• Use of a disbarred attorney who had been convicted of tax evasion as the shrine’s legal and financial adviser.

Gannett says the visitators informally told Cardinal John J. Krol of Philadelphia of their findings in 1975. Krol, the first Polish-American cardinal, immediately authorized a $722,000 loan from archdiocese funds to cover the shrine’s most immediate, pressing debts, mainly those of the cemetery. He agreed to chair a national fund drive to “save Czestochowa” and reduce its multi-million-dollar debt.

(Gannett later reported that two federal agencies had entered the investigation of the Pauline order: the Securities and Exchange Commission and the Internal Revenue Service.)

In a statement to the press, Bishop Guilfoyle said the Gannett series was old news—raking up subjects reported years ago. “Every recommendation of the visitators relating to the administration of the shrine” he said, “was carried out.”

Cardinal Krol, who was instrumental in the election of his friend John Paul II, and the one who requested the Vatican “visitation” in 1974, also denied any cover-up.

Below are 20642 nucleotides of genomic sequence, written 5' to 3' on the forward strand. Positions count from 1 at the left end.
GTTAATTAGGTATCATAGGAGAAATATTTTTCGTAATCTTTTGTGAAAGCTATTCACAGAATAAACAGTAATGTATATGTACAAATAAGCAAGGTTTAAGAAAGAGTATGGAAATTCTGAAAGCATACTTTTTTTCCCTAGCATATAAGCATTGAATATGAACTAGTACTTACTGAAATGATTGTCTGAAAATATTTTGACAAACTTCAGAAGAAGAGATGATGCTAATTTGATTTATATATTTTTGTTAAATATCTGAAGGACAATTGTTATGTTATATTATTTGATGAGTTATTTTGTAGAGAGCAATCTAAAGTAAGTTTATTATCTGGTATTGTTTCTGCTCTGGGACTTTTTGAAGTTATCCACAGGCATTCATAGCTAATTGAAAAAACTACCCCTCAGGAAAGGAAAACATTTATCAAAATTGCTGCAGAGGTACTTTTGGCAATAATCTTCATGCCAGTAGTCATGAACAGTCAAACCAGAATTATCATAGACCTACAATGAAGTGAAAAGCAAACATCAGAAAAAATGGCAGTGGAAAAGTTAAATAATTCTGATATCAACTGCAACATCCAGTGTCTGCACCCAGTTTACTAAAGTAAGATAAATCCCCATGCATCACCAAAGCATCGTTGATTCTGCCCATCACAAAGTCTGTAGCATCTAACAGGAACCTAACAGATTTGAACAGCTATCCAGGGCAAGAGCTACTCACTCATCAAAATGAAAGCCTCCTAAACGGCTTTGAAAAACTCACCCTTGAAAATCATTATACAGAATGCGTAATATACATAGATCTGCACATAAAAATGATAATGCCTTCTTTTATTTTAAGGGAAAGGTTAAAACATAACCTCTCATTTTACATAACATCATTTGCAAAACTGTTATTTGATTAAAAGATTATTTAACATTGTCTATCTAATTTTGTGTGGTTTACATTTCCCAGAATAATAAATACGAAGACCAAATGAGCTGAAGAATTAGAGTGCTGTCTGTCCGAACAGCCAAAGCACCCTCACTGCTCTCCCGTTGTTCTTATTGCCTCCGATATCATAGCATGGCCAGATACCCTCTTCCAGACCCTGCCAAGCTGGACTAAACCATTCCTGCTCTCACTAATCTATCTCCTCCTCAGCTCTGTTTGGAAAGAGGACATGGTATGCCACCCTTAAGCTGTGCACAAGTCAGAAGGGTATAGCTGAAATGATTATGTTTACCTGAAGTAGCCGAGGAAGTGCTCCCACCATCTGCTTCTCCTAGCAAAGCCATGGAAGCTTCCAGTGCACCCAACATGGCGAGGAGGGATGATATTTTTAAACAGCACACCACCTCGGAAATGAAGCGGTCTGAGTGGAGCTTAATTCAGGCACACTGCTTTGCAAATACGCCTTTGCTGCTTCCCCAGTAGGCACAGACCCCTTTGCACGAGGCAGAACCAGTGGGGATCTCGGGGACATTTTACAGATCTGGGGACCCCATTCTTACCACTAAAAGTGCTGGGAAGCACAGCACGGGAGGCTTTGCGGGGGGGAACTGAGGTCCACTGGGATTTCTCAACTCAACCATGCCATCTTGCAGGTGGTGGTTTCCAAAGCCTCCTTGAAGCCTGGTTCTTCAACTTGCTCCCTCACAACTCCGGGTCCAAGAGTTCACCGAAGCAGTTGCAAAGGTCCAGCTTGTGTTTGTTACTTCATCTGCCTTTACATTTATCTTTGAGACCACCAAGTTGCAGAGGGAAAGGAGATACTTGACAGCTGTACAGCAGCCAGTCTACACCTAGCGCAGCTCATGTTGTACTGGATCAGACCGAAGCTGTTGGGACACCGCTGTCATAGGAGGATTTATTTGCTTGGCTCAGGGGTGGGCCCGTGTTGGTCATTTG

The carefully worded statements issued by Krol and Guilfoyle, while seeming to refute many of the Gannett allegations, focused only on the scandal’s administrative and financial aspects. Left unanswered were the charges that the Pope intervened on Zembrzuski’s behalf, that he ordered the case closed, and that he ignored recommendations of severe discipline for the offending monks.

A member of Krol’s staff said privately that the cardinal would speak to the press only about the papal visit. “He doesn’t want to cloud the papal visit with this one issue,” said the staff member. “It has already been clouded. He doesn’t want to keep talking about it and keep the issue alive. We just want it to go away.”

Guerrilla Grants: The WCC Dishes Up a Second Serving

In apparent defiance of the furor caused in its member churches by a 1978 grant to the Zimbabwe Patriotic Front, the World Council of Churches has done it again.